"Vegetable diet will beat diabetes: Meat-free lifestyle cures killer disease," is the typically overblown headline in the Daily Express.

But researchers actually found a vegetarian diet led to a quite modest fall in only one measure of blood glucose called HbA1C, a measure of blood glucose control.

The paper reports on a systematic review which combined the results of six trials that involved 255 people with type 2 diabetes. They examined whether vegetarian or vegan diets improved blood glucose control compared with a control diet.

Overall, the pooled results of five of these trials found a vegetarian or vegan diet reduced HbA1c by 0.39%. There was no significant effect on fasting glucose levels, an assessment of how efficiently the body can process glucose in the short term.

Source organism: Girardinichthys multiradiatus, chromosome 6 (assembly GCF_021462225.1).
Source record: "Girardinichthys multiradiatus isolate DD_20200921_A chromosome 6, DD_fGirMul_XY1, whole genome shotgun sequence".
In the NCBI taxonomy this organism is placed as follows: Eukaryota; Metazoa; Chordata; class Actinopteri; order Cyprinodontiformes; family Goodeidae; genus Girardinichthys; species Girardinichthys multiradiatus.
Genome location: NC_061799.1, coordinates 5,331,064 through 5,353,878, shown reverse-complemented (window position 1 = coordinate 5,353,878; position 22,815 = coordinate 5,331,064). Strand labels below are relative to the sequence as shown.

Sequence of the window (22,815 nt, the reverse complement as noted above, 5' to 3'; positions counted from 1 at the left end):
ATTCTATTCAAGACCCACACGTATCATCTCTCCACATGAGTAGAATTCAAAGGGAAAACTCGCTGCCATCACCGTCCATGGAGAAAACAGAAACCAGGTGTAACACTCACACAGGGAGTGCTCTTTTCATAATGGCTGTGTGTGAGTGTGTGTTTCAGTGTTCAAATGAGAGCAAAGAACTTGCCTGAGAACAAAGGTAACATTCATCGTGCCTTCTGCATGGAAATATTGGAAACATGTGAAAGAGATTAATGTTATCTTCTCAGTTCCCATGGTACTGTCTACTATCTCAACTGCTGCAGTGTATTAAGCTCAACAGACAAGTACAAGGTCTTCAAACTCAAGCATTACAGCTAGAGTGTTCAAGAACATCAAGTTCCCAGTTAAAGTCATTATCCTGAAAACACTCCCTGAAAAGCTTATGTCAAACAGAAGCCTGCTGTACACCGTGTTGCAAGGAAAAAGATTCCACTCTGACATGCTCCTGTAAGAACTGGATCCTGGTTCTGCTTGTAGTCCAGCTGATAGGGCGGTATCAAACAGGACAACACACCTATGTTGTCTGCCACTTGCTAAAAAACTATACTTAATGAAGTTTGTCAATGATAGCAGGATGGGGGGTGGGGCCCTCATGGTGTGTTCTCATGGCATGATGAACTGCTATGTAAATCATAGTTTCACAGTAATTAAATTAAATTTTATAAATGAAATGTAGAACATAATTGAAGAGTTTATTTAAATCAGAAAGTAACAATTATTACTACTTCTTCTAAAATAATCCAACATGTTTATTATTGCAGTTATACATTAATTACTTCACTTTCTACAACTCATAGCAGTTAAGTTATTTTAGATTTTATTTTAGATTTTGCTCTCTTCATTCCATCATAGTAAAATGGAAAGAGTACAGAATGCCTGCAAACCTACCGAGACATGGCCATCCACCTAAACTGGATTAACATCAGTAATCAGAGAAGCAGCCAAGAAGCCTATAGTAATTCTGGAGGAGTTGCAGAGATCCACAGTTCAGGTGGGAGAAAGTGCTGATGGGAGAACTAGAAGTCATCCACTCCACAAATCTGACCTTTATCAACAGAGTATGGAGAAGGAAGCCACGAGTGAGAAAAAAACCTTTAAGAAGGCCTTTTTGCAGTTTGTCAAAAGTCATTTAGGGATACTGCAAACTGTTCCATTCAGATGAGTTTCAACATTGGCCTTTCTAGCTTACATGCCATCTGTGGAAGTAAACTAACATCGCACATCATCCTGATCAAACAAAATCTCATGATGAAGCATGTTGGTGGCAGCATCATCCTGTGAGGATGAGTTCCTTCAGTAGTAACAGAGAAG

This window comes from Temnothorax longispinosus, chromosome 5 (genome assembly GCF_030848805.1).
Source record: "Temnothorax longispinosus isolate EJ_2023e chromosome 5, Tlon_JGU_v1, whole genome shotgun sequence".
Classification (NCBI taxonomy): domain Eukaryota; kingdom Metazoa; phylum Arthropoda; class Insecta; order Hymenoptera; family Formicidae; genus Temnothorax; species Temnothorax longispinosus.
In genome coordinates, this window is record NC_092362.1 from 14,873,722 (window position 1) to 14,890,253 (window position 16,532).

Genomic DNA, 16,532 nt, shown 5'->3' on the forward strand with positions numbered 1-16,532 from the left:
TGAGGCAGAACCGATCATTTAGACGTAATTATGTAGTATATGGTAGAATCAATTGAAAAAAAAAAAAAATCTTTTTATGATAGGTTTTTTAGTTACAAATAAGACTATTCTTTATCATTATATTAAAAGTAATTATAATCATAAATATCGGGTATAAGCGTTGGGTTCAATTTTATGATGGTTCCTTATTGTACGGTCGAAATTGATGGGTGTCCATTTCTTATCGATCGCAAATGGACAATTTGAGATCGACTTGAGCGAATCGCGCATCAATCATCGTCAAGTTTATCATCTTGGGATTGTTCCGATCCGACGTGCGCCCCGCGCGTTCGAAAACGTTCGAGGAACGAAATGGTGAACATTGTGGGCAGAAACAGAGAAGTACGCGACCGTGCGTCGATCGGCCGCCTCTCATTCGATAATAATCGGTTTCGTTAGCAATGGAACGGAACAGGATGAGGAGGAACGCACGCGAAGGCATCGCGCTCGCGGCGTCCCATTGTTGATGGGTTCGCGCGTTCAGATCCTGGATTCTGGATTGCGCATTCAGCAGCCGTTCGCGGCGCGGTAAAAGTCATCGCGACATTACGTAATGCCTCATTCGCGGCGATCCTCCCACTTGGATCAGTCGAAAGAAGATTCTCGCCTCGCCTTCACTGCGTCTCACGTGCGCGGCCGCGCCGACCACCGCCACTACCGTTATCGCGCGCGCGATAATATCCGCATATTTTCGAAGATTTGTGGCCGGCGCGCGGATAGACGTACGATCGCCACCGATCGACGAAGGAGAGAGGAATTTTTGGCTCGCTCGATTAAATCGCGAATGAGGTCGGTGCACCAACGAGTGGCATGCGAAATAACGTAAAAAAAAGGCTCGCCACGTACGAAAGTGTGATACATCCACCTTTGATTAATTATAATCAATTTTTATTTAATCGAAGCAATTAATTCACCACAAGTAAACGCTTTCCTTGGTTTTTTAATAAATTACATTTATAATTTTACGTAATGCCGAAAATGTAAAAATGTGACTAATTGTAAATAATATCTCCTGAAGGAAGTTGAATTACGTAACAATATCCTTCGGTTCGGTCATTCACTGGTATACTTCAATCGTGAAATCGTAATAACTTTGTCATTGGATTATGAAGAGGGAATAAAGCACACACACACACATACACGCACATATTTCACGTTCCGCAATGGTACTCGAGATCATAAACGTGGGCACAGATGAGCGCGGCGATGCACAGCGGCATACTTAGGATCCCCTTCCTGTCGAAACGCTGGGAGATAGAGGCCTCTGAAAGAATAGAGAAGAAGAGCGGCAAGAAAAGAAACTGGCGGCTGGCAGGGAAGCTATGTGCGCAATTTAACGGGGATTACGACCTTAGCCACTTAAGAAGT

This slight reduction in HbA1c is no cure. As the researchers themselves pointed out, the reduction is less than you would expect if a patient was being treated with the drug of choice for type 2 diabetes, metformin.

This review also has various important limitations, including the variable design and quality of the six trials included. So, it does not prove that a vegetarian or vegan diet is better for a person with type 2 diabetes, and any media claims of a "cure" for the condition are entirely baseless

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